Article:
Three organizations in the Emerald Zone are going to experience a loss to their offices in the next few months that they say will also be a loss for those who availed of the services previously offered through the programs they ran.
Employment Assistance Services (EAS) is a Provincial Government initiative that is offered through a number of third-party organizations throughout the province. The program, which started as a federal initiative and moved under the province in 2009, allowed organizations to assist those who were Employment Insurance Eligible to find employment and hone the skills needed to be a major part of the workforce.
“EAS provides assistance and information resources for career development and employment counseling, labour market information, resume and cover letter writing, job search, interview preparation, training programs and post-secondary institutions, employment counseling for adults and youth, referral to outside agencies for educational opportunities and other related services,” said Wilfred Bartlett in a letter to the Nor’wester. “Our office also aided clients who needed help with EI applications.”
Bartlett is a member of the Green Bay South Education Centre. Their organization sponsors the EAS office in Triton, which services all of Green Bay South, and is one of the 40 offices across the province to be cut.
“On March 1, 2013, we were notified that our contract would expire on June 30, because our services were no longer needed,” he went on to say. “Minister Shea did not have the courtesy to notify us first, so that we could break the bad news to our employees; in fact we found it out from our employees first.”
Those employees will be among the some 226 people across the province who will be out of work because of the cuts. However, for Bartlett, he says he understands Government’s need to streamline spending, but doesn’t agree with how they’re doing it.
“I am not against Government trying to consolidate and make services better and cheaper and I am not so much concerned about the jobs, as I am about the services we will lose in Rural NL and the distances and cost to the individuals to travel to get these services.”
The Baie Verte Peninsula is also in a similar situation. In Baie Verte CBDC Emerald sponsors the EAS office.
Executive Director, Nancy Brown, says they have around 400 clients on their roster of people who turn to the office for assistance and services.
“A lot of people rely on this office for help in finding employment,” she said. “And with the recent changes to the EI system, we were actually anticipating that activity would increase.”
Those changes to the EI system say that people on an EI claim have to be aggressively seeking employment and submitted resumes on a regular basis, or risk losing benefits. It’s those services, said Brown, their office could have assisted with. Now, not only is the program leaving the area, but she says three employees – two full time and one part time – will also be absent from their office and the area.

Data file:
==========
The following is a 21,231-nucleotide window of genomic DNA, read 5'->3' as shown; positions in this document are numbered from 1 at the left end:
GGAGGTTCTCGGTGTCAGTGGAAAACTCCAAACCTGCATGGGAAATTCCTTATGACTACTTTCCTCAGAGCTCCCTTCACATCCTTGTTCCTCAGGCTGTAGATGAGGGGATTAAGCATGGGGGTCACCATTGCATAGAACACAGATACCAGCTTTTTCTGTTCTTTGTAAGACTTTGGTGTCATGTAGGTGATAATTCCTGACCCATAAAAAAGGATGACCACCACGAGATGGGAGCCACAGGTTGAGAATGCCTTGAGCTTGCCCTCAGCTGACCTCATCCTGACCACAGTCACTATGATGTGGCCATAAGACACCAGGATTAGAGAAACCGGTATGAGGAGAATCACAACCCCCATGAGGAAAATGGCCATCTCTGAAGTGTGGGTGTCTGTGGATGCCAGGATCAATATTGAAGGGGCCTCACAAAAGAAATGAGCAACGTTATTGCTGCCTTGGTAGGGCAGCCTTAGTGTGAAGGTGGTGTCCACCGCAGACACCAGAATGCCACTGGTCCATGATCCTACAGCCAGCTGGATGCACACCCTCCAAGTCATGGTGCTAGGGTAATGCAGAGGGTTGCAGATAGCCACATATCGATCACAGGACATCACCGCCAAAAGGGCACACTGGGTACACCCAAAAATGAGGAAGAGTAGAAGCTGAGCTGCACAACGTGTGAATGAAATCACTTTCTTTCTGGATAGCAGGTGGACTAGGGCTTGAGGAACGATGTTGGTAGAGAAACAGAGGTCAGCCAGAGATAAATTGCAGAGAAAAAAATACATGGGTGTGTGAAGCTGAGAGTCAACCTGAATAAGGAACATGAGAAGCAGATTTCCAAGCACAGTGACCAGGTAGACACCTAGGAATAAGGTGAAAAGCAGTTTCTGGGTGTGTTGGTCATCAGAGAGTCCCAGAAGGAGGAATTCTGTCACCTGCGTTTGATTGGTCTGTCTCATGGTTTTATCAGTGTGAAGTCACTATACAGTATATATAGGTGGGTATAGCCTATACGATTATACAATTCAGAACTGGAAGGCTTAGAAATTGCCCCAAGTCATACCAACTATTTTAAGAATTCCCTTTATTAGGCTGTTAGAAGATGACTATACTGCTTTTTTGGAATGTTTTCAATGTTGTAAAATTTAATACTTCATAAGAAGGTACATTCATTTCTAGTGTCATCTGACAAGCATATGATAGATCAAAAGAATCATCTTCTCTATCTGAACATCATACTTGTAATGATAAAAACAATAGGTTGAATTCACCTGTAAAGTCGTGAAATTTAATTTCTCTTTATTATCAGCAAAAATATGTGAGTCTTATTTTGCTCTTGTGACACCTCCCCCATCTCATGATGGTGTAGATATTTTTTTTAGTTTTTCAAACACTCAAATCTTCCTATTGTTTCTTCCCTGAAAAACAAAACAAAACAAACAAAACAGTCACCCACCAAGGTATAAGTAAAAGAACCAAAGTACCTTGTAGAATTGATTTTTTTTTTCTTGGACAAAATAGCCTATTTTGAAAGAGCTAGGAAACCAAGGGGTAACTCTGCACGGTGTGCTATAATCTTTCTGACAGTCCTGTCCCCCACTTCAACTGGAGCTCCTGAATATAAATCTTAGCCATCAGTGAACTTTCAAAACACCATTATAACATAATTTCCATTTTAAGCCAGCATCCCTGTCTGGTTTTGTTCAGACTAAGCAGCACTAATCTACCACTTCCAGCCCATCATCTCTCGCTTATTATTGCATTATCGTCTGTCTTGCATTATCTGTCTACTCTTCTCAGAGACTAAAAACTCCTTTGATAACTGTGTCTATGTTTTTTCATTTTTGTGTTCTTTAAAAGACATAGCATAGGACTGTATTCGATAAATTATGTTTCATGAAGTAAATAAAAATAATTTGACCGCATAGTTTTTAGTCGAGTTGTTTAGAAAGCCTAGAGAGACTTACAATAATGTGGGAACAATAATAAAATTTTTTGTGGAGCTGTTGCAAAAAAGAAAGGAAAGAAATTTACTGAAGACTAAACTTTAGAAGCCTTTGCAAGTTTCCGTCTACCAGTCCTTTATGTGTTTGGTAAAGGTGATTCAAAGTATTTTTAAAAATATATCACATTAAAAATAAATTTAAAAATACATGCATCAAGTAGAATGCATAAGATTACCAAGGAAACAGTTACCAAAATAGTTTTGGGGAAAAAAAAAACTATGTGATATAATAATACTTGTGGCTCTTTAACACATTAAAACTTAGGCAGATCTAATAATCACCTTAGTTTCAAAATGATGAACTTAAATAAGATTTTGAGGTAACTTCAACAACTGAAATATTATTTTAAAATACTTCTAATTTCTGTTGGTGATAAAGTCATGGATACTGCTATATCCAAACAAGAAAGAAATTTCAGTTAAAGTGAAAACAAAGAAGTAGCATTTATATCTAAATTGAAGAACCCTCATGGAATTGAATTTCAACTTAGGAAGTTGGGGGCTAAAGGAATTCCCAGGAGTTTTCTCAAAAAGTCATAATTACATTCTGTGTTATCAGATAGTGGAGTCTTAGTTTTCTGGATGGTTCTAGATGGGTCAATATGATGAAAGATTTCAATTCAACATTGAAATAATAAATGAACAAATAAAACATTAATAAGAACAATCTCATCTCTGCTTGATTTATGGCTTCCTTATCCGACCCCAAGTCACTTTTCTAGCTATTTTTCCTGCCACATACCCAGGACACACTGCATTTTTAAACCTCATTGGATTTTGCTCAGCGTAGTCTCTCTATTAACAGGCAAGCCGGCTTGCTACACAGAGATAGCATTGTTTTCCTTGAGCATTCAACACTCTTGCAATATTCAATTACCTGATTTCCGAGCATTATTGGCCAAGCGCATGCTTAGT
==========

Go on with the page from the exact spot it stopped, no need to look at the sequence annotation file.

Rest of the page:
For Icecap Youth Centre in Springdale, who sponsors the EAS office for Green Bay, the loss of their EAS office means not only the loss of service for the community, but also loss of support for their other programs as well.
Wayne Clarke, Executive Director of Icecap, said they’re losing three full-time staff out of their centre, plus they’re losing a portion of his salary, since he was helping with EAS while working with Icecap.
“It’s a pretty big loss for us, because not only are we losing the three workers and the other salary money, but it also meant money for other things that helped us, like infrastructure, and stuff like that.”
In all, Clarke estimates the Centre will lose roughly $20,000 dollars from their budget – which he says is going to be hard to recover.
“One of the EAS workers was also our Youth Outreach Worker, and she was doing some great work in that role,” he went on to explain. “Now that’s gone as well, which means another major loss.”
Clarke says he doesn’t understand how Government can justify the cuts, thinking they can maintain the same level of service.
“I don’t know how they think they can keep the same level of service,” he explains. “Closing these three offices in this zone means all the clients will now be sent to the Career Work Centre here in Springdale. There’s no way that centre can take on this extra load and provide the same level of service people are getting now.”
As for whether the service was actually working, Nancy Brown says the evidence was in the results they were getting.
“We’ve got the statistics to say this was working, beyond a doubt,” she said. Clarke sentiment is that people will feel the loss once the service is no longer there.
“I think what it comes down to is that people are going to see how big this was, once it’s gone.”